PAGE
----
Daily oral consumption of hydrolyzed type 1 collagen is chondroprotective and anti-inflammatory in murine posttraumatic osteoarthritis
hCol1 reduces MMP13 levels in articular cartilage of mice following MLI.3 weeks post-injury (Sham or MLI), knee joints were harvested from mice and hypertrophic chondrocytes were analyzed by immunohistochemistry of MMP13 and ColX. Representative sagittal sections depict (A) MMP13 and (B) ColX stained chondrocytes (brown) with cell nuclei counterstained with hematoxylin (blue). Yellow dasted lines highlight the tide mark, separating calcified cartilage from uncalcified cartilage. Joint structures are labeled (F = femur, M = meniscus), and the black scale bar depicts 100μm.
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Related In: Results  -  Collection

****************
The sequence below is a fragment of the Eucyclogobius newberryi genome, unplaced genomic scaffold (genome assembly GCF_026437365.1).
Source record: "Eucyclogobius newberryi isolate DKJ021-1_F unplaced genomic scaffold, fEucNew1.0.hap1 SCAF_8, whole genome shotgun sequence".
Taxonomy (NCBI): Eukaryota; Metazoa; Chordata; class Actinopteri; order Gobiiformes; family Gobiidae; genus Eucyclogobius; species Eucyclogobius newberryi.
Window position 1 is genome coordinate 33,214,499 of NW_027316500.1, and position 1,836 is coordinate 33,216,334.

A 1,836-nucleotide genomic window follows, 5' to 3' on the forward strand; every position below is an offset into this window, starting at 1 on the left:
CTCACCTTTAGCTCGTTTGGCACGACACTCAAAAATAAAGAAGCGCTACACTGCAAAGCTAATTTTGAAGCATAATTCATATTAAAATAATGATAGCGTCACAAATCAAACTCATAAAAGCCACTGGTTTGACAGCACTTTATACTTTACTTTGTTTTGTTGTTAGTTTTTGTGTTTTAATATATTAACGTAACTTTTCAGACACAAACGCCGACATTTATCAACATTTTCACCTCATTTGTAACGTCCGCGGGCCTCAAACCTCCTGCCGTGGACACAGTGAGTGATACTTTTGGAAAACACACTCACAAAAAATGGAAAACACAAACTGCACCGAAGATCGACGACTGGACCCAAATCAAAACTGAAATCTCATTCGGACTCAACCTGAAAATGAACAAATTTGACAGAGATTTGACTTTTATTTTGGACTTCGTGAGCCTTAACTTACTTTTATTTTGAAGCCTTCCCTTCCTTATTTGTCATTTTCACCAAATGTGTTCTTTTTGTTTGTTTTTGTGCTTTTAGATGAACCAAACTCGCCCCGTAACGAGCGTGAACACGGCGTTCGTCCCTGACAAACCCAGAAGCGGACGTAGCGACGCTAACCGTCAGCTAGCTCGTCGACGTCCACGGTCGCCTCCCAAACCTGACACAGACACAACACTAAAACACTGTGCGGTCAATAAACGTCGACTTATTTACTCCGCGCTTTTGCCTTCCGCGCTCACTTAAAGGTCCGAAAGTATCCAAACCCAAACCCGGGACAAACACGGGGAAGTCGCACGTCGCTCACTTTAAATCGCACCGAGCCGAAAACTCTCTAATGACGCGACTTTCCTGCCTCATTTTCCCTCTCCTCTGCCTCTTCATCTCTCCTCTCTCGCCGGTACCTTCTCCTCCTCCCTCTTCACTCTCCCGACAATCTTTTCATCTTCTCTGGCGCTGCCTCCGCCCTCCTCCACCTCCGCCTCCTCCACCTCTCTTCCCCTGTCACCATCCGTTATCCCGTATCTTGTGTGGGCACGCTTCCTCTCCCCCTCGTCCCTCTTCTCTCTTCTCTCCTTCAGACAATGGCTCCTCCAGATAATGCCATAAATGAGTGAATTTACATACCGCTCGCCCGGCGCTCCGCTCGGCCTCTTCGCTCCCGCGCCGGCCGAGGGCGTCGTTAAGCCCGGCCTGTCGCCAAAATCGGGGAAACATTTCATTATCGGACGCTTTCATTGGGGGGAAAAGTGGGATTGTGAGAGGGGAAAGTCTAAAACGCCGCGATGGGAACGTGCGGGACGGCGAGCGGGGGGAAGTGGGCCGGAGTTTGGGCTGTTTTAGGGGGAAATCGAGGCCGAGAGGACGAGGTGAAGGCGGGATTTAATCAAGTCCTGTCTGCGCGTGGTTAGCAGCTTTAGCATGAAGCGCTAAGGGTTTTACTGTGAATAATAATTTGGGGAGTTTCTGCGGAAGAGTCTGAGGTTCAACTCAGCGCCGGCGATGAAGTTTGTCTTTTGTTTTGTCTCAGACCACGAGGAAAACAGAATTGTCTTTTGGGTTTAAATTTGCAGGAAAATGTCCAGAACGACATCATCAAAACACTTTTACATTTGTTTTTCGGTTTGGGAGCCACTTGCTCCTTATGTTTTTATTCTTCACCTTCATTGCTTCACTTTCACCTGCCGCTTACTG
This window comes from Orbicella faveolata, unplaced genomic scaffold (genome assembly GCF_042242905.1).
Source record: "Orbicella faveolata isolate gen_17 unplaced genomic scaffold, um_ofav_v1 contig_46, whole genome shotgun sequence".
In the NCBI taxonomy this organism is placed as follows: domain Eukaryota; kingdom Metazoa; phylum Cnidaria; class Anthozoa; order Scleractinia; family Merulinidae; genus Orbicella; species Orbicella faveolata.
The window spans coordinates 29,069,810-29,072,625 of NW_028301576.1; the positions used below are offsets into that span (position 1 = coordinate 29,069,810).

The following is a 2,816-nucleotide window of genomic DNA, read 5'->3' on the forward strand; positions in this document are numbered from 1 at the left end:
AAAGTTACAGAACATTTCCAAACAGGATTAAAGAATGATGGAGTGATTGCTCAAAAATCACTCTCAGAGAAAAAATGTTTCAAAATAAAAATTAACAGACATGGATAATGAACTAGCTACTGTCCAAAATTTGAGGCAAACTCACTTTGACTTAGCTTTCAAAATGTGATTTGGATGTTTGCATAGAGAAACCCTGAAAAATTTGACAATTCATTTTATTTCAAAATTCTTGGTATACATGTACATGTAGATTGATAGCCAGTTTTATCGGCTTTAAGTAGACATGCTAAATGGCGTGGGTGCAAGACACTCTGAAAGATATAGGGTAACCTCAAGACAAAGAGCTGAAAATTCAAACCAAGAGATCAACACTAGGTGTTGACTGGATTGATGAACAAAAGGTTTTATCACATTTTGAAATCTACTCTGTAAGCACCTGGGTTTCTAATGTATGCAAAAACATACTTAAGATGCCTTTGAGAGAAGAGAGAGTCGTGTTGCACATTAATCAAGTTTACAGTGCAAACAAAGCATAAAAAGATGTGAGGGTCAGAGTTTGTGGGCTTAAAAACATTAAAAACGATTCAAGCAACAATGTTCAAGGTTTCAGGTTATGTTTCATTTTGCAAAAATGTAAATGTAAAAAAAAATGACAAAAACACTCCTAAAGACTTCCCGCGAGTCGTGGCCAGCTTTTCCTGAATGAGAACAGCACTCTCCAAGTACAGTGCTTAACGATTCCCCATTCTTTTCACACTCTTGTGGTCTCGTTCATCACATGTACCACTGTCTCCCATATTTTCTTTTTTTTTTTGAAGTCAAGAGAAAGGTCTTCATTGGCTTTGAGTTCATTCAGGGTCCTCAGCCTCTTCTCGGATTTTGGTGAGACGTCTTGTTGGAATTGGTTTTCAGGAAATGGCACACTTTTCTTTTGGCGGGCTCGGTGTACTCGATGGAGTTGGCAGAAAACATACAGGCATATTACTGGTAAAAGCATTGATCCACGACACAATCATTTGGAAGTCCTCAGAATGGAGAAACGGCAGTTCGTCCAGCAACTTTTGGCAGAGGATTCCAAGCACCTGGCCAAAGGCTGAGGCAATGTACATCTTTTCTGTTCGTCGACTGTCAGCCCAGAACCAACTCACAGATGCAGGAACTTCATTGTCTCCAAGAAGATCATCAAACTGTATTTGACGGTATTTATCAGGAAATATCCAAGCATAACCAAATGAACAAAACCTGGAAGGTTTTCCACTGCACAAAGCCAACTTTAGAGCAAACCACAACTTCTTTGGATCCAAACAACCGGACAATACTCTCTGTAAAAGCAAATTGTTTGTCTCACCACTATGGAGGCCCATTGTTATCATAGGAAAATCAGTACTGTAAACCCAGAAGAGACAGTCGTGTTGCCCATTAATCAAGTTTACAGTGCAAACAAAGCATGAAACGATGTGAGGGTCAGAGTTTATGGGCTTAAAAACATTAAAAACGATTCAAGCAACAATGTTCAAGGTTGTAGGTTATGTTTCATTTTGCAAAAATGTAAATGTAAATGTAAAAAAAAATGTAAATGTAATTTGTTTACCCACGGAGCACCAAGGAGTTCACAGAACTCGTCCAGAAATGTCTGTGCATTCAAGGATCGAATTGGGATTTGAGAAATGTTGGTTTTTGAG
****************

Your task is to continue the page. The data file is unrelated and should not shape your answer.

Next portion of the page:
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Show All Figures
getmorefigures.php?uid=PMC5383229&req=5

pone.0174705.g005: hCol1 reduces MMP13 levels in articular cartilage of mice following MLI.3 weeks post-injury (Sham or MLI), knee joints were harvested from mice and hypertrophic chondrocytes were analyzed by immunohistochemistry of MMP13 and ColX. Representative sagittal sections depict (A) MMP13 and (B) ColX stained chondrocytes (brown) with cell nuclei counterstained with hematoxylin (blue). Yellow dasted lines highlight the tide mark, separating calcified cartilage from uncalcified cartilage. Joint structures are labeled (F = femur, M = meniscus), and the black scale bar depicts 100μm.